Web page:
In grouped-single mode, essentially the groups are weighted against each other similarly to the single case for ungrouped addresses, resulting in the choice of a single group from the set of groups. Then the addresses within the chosen group are weighted against each other in multi-style, returning potentially more than one address from the chosen group.

Specifically, each group’s odds of being the single group chosen is group_dyn_weight / total_dyn_weight, where the group’s dynamic weight is the sum of the dynamic weights within it (DOWN addresses are zero), and the total dynamic weight is the dynamic sum of all groups. Then within each group, the odds of each address being included in the multi-response set is addr_dyn_weight / group_max_dyn_weight.

up_thresh operates on all groups as a whole, and if the non-DOWN sum of all weights in all groups fails to meet the standard of ceil(up_thresh * total_sum_configured_weight), then all addresses will be treated as if they are UP for selection purposes, and resource-level failure will be signalled upstream.


You can probably infer this one’s behavior from reading about the previous three cases. The difference from the previous grouped-single case is that the multi-vs-single behaviors are reversed. Multiple groups are chosen based on the dynamic maximum weight between the groups, and a single weighted address is returned from the subset within each chosen group. All of the details above logically apply in the way you would expect, as all of these four cases internally share the same code and logic, they just apply different bits of it to different subsets of the problem.


Note that any time multi-selection is in effect at a layer (the top layer when multi is true, or within a group when when multi is false), the minimum count of chosen items will be the count of items that share the maximum weight within the set. e.g. a set of items with weights 30, 30, 30, 20, 20 will always choose at least 3/5 items (because the first three have 100% odds of inclusion), and the total response set will range as high as all 5 items with some probability.

A practical use-case example for grouped-single:

Splitting groups on subnet boundaries in grouped-single mode gives the result that a single response packet never mixes subnets. This would enable your DNS-based balancing to defeat certain forms of client-level Destination Address Selection interference, while still returning multiple addresses per response (all from one subnet).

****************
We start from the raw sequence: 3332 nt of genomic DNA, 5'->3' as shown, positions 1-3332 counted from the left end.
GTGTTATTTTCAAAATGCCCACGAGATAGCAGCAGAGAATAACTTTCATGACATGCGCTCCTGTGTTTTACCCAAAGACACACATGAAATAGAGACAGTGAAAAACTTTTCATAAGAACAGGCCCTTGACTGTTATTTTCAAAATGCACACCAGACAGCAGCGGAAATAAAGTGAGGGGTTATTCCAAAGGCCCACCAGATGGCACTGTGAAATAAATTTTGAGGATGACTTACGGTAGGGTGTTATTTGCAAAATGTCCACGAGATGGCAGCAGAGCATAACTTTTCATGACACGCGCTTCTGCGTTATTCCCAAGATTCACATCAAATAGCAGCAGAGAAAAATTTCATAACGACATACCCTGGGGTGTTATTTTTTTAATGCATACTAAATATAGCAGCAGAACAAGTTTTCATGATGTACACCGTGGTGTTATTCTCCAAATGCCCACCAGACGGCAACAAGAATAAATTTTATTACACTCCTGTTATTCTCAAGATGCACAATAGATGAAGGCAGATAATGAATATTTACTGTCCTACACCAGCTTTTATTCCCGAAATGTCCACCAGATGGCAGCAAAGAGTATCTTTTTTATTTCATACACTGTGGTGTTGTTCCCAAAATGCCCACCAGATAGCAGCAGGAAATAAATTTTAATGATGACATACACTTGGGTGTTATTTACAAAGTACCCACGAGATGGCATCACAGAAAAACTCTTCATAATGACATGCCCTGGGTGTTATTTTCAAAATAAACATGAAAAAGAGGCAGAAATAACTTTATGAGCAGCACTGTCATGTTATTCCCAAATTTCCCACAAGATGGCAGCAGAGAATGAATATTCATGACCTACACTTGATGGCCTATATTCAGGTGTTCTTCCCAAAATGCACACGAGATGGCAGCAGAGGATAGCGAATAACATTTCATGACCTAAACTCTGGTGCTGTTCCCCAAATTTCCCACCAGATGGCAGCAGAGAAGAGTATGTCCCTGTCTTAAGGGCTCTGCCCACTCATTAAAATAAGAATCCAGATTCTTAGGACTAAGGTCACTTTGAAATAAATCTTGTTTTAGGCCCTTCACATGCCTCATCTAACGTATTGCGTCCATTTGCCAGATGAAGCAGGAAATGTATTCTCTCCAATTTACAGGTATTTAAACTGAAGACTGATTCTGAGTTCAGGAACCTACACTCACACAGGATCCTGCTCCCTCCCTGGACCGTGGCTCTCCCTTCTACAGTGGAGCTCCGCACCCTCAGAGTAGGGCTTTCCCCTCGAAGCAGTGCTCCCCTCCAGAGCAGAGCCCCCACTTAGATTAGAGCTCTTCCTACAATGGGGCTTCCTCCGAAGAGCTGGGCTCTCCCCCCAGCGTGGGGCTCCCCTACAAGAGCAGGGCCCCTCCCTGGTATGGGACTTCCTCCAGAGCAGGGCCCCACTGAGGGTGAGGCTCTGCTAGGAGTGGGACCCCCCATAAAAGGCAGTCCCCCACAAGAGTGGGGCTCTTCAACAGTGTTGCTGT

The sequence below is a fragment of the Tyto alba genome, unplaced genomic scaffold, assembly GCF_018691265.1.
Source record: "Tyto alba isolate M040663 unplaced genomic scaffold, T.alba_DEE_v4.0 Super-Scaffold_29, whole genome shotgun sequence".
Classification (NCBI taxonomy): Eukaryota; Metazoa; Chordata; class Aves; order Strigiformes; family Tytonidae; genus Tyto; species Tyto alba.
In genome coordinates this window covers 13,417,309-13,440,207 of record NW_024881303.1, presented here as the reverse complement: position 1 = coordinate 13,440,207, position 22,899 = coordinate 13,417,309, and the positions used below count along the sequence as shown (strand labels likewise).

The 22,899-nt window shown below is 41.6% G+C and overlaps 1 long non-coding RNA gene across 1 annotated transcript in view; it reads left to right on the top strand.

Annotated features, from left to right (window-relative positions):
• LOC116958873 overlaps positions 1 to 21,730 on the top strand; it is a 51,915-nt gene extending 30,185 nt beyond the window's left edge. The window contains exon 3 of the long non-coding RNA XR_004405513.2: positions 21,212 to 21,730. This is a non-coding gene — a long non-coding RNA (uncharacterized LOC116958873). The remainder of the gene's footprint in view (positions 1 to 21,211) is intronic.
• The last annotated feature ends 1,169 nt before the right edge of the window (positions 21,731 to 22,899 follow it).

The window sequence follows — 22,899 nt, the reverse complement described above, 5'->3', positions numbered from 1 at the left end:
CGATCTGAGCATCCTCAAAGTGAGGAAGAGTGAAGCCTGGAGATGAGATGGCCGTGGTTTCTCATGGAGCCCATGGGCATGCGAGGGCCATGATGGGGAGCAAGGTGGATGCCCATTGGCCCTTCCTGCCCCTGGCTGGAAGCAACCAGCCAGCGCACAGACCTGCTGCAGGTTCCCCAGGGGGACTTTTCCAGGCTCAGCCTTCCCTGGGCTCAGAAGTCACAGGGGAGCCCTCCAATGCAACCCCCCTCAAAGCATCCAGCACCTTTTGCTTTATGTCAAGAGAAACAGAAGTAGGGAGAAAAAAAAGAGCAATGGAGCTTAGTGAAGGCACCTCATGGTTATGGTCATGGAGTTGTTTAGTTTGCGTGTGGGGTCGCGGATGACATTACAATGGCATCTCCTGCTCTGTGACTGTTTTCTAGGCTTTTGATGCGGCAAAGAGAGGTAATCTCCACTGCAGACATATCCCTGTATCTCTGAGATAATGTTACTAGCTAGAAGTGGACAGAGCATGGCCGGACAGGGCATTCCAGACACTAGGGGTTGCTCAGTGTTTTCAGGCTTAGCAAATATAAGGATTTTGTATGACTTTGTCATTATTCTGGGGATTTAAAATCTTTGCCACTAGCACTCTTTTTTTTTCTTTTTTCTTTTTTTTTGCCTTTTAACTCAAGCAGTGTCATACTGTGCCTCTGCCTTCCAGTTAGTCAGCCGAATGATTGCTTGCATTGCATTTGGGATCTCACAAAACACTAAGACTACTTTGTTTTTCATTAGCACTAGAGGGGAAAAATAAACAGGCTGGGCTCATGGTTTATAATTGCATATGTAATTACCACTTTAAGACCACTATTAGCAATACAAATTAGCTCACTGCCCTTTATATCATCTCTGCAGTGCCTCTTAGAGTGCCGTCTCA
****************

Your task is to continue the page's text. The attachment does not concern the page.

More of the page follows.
A practical use-case for grouped-multi:

Suppose you have a large set of addresses which can be logically grouped into subsets that have some shared failure risk (e.g. subpartitions of a datacenter which share infrastructure). With grouped-multi behavior, clients will get up to N (count of groups) addresses in a round-robin response, but a given response set will never contain two addresses from the same group/subset. This maximizes the chance that the client can successfully fail over to another address in the list when its primary selection fails, since the total set in each response does not share any per-subset failure mode.


All weights must be positive integer values greater than zero and less than 2^20 (1048576).

There is a limit of 64 addresses, address-groups, or cnames at the top level of a resource (or per address family in the addrs_v4/addrs_v6 cases), and a limit of 64 addresses within each address group in the grouped modes.


gdnsd.config(5), gdnsd.zonefile(5), gdnsd(8)

The gdnsd manual.


Copyright (c) 2014 Anton Tolchanov <>, Brandon L Black <>, and Jay Reitz <>

This file is part of gdnsd.

gdnsd-plugin-weighted is free software: you can redistribute it and/or modify it under the terms of the GNU General Public License as published by the Free Software Foundation, either version 3 of the License, or (at your option) any later version.

gdnsd-plugin-weighted is distributed in the hope that it will be useful, but WITHOUT ANY WARRANTY; without even the implied warranty of MERCHANTABILITY or FITNESS FOR A PARTICULAR PURPOSE. See the GNU General Public License for more details.

You should have received a copy of the GNU General Public License along with gdnsd-plugin-weighted. If not, see <>.

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gdnsd 2.2.2 GDNSD-PLUGIN-WEIGHTED (8) 2016-04-03